The History And Development Of Musical Instruments From The Earliest Times.

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bolical designs. A similar drum on which natural phenomena are depicted is called Iri-kou; and another of the kind, with figures of certain birds and beasts which are regarded as symbols of long life, is called ling-kou, and also lou-kou.
The flutes, ty, ye, and tchi- were generally made of bamboo. The koan-tsce was a Pandean pipe containing twelve tubes of bamboo. The siao, likewise a Pandean pipe, contained sixteen tubes. The pai-siao differed from the siao inasmuch as the tubes were inserted into an oddly-shaped case highly ornamented with grotesque designs and silken appendages.
The Chinese are known to have constructed at an early period a curious wind-instrument, called hiucn. It was made of baked clay and had five finger-holes, three of which were placed on one side and two on the opposite side, as in the cut. Its tones were in conformity with the pentatonic scale. The reader unacquainted with the pentatonic scale may ascertain its character by playing on the piano­forte the scale of C major with the omission of/and b (the fourth and sevattfi); or by striking the black keys in regular succession from /sharp to the next /-sharp above or below.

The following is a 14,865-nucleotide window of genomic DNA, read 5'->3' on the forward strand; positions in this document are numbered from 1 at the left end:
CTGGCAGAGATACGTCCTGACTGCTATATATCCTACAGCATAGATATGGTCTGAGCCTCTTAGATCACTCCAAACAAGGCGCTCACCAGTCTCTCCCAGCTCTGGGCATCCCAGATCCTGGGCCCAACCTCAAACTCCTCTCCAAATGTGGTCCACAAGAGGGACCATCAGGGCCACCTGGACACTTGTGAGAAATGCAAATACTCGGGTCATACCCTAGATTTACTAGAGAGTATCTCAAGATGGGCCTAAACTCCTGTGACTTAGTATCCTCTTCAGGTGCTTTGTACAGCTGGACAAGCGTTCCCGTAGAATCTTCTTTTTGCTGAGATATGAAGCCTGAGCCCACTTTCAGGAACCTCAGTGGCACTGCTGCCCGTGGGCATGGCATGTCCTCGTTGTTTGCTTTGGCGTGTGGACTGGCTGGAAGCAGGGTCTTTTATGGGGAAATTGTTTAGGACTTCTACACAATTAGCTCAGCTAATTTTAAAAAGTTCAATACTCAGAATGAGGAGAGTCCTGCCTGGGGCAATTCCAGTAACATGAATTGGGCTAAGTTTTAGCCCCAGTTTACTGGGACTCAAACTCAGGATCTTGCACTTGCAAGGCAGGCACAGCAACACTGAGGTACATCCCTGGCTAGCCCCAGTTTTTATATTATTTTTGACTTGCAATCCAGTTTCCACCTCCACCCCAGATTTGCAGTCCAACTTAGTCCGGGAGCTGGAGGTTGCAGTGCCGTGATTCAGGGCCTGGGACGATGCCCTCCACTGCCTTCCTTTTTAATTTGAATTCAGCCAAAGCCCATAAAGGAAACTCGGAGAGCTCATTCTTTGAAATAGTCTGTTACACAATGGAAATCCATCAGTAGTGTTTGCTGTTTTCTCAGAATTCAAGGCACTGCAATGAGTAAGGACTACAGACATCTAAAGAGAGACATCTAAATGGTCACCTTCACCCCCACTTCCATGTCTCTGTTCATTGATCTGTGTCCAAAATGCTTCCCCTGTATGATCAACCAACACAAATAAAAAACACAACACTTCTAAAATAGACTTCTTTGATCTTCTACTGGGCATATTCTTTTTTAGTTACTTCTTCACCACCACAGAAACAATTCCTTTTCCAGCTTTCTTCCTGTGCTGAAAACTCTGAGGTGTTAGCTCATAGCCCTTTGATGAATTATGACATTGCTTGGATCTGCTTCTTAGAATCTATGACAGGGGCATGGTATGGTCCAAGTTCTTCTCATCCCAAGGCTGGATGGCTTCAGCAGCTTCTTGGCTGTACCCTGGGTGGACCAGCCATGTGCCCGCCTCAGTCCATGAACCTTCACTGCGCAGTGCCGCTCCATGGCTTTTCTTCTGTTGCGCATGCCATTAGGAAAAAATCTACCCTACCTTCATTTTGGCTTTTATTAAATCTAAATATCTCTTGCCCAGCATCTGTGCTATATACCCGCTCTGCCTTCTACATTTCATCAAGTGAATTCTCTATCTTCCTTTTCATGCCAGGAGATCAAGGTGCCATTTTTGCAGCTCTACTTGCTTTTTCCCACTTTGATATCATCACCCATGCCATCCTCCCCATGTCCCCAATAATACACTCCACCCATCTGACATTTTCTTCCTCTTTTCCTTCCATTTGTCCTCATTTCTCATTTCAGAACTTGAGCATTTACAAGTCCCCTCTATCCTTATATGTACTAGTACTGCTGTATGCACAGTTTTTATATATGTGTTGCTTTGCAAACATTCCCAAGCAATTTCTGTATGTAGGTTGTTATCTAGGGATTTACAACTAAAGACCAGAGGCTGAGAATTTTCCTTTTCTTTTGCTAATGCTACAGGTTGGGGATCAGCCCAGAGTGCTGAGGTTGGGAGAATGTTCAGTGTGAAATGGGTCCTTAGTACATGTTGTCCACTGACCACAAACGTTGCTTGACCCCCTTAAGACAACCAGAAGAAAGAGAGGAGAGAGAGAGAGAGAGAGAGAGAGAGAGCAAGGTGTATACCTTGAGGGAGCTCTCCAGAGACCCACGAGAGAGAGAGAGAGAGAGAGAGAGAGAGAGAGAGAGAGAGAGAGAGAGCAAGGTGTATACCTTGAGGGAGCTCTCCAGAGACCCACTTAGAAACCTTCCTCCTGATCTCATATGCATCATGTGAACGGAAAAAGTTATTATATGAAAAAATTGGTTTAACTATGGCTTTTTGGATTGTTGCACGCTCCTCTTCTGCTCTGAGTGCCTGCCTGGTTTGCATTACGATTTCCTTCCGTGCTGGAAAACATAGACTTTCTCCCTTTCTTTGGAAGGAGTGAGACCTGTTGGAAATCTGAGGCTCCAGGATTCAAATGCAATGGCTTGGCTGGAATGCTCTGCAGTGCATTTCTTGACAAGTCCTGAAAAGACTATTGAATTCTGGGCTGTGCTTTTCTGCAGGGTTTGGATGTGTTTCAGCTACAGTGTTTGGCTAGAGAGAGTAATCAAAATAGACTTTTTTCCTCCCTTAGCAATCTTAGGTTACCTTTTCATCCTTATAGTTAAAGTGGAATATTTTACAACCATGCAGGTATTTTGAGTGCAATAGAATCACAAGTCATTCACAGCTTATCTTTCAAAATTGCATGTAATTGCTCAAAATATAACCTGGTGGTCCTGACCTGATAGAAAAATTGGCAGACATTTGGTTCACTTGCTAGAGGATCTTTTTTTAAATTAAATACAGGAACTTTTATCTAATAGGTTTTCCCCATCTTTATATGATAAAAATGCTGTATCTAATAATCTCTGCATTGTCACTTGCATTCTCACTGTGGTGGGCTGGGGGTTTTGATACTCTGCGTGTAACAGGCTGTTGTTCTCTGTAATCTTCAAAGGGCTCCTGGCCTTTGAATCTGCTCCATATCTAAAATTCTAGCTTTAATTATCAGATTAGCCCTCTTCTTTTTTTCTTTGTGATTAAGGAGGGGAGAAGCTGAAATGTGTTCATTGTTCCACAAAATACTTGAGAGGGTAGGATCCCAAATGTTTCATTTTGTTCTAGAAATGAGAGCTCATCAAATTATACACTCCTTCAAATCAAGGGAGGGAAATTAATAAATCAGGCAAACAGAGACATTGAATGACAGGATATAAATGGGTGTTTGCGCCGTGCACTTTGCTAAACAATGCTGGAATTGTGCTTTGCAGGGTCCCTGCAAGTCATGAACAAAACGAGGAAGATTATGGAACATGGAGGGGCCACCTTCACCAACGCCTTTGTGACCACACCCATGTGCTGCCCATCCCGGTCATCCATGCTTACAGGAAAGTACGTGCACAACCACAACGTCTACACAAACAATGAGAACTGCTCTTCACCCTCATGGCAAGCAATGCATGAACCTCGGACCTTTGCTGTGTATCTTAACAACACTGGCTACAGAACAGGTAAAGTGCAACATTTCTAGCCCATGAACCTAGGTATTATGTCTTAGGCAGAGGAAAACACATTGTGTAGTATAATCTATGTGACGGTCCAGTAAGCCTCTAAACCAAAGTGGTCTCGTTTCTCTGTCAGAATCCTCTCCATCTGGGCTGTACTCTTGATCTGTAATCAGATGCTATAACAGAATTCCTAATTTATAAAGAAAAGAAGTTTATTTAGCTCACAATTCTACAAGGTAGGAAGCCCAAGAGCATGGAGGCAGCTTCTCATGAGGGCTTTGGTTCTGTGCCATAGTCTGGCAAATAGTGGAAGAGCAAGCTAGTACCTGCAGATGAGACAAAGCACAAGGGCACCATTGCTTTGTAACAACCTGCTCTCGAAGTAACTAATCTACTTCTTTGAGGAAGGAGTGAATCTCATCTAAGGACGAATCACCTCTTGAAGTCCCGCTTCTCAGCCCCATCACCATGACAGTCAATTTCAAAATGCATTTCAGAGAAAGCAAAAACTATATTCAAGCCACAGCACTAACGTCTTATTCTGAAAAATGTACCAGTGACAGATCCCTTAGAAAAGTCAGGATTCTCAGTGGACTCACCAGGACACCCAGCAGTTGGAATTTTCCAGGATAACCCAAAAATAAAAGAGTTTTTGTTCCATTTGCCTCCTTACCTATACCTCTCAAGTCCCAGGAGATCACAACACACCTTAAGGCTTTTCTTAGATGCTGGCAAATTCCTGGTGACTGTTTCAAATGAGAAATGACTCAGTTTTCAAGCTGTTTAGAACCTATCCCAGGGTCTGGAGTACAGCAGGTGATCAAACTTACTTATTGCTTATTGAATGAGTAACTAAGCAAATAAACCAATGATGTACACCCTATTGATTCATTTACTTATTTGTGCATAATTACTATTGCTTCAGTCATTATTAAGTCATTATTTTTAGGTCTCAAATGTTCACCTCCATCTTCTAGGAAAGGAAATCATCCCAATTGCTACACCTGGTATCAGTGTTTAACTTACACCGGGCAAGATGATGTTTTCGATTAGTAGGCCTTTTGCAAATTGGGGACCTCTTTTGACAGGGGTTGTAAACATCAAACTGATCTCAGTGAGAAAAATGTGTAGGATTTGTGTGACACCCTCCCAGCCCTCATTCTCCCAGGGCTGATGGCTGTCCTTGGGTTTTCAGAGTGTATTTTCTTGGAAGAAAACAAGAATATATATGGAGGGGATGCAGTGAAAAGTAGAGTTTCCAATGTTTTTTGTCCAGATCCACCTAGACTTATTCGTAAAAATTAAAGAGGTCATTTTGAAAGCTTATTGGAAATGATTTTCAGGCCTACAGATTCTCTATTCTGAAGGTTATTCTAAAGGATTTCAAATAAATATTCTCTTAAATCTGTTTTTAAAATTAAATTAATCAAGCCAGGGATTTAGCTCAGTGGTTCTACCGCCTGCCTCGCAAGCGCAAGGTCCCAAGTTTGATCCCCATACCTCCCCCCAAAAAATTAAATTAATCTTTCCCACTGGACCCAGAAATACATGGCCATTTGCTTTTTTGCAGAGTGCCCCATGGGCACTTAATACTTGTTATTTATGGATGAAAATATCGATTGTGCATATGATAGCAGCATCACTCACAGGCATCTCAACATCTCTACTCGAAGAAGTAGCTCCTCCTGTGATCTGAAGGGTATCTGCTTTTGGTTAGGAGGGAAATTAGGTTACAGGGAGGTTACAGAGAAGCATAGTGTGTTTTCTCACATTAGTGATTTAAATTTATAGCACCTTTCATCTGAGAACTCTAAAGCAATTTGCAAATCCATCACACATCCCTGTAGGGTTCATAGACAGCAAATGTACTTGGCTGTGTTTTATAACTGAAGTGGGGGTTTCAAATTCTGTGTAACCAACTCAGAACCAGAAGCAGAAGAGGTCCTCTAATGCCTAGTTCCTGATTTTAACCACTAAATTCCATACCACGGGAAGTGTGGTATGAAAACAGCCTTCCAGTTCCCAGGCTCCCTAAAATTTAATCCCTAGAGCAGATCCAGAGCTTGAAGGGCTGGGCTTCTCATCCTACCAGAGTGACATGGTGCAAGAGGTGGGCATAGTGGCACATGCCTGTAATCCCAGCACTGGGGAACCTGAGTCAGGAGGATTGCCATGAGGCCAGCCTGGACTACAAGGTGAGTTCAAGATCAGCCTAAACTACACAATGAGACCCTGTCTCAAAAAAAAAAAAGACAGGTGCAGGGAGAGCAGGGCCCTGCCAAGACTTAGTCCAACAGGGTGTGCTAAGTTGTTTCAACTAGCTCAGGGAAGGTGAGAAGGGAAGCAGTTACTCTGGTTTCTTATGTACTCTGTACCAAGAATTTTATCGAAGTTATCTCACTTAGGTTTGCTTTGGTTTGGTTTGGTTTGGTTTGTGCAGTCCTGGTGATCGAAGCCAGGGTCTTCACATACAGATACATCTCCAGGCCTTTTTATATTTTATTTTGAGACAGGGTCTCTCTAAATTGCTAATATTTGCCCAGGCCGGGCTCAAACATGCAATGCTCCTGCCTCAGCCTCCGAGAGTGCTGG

Another curious wind-instrument of high antiquity, the cheng, (engraved, p. 46) is still in use. Formerly it had either 13, 19, or 24 tubes, placed in a calabash; and a long curved tube served as a mouth-piece. In olden time it was called yu.
The ancient stringed instruments, the kin and die, were of the dulcimer kind : they are still in use, and specimens of them are in the South Kensington museum.
The Buddhists introduced from Thibet into China their god of music, who is represented as a rather jovial-looking man with
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